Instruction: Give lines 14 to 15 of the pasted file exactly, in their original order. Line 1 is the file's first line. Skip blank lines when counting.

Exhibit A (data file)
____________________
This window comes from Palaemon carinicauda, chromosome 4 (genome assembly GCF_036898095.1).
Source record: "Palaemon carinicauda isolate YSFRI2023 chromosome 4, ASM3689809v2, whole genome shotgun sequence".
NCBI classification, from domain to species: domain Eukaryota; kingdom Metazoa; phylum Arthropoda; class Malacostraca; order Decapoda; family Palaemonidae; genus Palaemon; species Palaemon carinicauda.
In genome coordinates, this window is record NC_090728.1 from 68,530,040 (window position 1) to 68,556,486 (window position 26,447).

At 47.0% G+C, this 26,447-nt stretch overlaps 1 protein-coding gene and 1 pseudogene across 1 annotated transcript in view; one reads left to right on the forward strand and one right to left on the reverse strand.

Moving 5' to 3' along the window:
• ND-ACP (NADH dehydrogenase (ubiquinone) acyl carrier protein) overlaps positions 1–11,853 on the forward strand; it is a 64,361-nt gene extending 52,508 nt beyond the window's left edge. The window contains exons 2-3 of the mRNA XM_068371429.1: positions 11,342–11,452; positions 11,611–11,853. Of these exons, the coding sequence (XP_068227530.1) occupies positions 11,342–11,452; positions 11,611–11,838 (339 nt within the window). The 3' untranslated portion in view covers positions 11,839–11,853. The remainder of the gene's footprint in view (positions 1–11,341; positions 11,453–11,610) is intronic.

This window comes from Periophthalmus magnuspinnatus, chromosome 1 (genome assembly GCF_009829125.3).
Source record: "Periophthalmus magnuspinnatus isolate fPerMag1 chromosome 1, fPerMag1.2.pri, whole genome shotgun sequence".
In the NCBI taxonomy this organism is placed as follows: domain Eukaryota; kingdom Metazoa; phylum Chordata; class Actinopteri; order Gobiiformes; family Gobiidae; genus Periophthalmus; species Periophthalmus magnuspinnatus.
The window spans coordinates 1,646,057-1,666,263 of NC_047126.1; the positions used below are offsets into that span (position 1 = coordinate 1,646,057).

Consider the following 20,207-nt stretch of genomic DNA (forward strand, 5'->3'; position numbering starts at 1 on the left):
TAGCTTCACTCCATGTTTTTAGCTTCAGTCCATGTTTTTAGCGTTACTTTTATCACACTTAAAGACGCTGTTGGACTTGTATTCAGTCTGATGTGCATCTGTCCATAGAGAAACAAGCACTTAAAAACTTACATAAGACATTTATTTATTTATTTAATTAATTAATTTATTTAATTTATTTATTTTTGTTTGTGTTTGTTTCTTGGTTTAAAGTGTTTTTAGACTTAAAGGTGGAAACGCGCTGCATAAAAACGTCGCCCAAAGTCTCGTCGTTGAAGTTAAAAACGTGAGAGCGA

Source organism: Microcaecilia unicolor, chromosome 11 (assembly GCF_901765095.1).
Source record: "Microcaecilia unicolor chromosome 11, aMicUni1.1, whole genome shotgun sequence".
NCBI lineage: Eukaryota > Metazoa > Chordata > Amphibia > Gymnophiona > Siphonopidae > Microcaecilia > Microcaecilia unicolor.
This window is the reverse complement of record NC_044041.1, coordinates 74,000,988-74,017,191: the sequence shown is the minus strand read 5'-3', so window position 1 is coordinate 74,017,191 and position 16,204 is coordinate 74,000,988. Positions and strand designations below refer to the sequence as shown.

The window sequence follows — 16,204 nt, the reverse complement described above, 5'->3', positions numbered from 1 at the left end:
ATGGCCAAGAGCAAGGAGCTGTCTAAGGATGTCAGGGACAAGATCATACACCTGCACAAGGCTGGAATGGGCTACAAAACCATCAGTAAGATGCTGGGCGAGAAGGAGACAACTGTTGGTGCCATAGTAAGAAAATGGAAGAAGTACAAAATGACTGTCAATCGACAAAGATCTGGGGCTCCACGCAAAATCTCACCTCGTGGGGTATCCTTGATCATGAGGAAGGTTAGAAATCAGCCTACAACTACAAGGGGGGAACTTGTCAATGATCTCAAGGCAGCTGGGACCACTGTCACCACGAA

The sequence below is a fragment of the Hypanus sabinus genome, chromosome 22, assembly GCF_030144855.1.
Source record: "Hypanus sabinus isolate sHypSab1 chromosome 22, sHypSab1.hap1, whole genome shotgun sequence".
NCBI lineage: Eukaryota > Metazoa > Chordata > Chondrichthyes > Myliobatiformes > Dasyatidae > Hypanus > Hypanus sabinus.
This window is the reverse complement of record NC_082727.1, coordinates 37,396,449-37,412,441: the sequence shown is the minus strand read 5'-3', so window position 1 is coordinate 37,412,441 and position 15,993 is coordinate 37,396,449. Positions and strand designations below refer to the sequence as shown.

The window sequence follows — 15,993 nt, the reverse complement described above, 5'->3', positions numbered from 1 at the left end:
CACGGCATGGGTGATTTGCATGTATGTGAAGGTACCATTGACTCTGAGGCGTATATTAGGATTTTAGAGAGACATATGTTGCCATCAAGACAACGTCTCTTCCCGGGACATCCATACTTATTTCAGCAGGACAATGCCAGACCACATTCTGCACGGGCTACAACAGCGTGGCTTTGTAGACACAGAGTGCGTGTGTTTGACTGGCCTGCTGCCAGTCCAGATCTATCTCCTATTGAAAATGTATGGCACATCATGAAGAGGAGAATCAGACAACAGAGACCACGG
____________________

Source organism: Microcaecilia unicolor, chromosome 11 (assembly GCF_901765095.1).
Source record: "Microcaecilia unicolor chromosome 11, aMicUni1.1, whole genome shotgun sequence".